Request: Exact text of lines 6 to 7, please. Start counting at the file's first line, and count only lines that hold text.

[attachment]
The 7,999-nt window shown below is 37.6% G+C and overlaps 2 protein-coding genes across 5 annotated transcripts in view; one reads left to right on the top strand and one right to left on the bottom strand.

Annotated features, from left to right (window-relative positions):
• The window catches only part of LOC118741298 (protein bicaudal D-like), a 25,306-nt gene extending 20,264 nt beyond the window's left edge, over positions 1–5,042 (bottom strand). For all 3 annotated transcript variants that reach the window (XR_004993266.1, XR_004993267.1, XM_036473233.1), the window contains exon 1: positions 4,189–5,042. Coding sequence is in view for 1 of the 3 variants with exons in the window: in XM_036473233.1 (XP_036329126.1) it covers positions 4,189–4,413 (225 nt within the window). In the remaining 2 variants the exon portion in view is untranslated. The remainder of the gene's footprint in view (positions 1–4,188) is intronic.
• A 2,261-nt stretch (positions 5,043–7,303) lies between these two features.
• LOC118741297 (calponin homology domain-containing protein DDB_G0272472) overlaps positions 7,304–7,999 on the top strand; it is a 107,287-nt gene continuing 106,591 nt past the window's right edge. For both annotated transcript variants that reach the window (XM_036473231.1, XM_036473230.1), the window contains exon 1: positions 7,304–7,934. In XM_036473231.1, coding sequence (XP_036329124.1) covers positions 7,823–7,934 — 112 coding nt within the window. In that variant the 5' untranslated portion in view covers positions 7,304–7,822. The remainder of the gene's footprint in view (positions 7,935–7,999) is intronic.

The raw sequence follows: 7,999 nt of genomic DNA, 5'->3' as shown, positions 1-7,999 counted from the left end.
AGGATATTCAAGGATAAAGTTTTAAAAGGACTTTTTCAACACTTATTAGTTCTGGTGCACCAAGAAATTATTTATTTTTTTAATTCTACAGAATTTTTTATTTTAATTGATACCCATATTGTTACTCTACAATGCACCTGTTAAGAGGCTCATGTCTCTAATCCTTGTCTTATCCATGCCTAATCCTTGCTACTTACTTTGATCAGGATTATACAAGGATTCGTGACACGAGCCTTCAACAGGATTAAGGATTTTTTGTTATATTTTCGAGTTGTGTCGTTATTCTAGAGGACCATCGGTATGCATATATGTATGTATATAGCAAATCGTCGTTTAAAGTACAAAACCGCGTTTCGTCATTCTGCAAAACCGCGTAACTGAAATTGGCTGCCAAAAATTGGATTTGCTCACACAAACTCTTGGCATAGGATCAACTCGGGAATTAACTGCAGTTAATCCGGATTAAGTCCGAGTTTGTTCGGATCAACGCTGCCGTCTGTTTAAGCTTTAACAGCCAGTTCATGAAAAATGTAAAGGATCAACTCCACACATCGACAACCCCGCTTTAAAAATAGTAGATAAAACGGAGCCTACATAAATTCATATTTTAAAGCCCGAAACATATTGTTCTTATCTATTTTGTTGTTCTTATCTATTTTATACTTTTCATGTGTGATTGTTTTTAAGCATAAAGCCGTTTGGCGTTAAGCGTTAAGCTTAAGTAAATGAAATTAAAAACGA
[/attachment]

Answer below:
The raw sequence follows: 7,999 nt of genomic DNA, 5'->3' as shown, positions 1-7,999 counted from the left end.
AGGATATTCAAGGATAAAGTTTTAAAAGGACTTTTTCAACACTTATTAGTTCTGGTGCACCAAGAAATTATTTATTTTTTTAATTCTACAGAATTTTTTATTTTAATTGATACCCATATTGTTACTCTACAATGCACCTGTTAAGAGGCTCATGTCTCTAATCCTTGTCTTATCCATGCCTAATCCTTGCTACTTACTTTGATCAGGATTATACAAGGATTCGTGACACGAGCCTTCAACAGGATTAAGGATTTTTTGTTATATTTTCGAGTTGTGTCGTTATTCTAGAGGACCATCGGTATGCATATATGTATGTATATAGCAAATCGTCGTTTAAAGTACAAAACCGCGTTTCGTCATTCTGCAAAACCGCGTAACTGAAATTGGCTGCCAAAAATTGGATTTGCTCACACAAACTCTTGGCATAGGATCAACTCGGGAATTAACTGCAGTTAATCCGGATTAAGTCCGAGTTTGTTCGGATCAACGCTGCCGTCTGTTTAAGCTTTAACAGCCAGTTCATGAAAAATGTAAAGGATCAACTCCACACATCGACAACCCCGCTTTAAAAATAGTAGATAAAACGGAGCCTACATAAATTCATATTTTAAAGCCCGAAACATATTGTTCTTATCTATTTTGTTGTTCTTATCTATTTTATACTTTTCATGTGTGATTGTTTTTAAGCATAAAGCCGTTTGGCGTTAAGCGTTAAGCTTAAGTAAATGAAATTAAAAACGA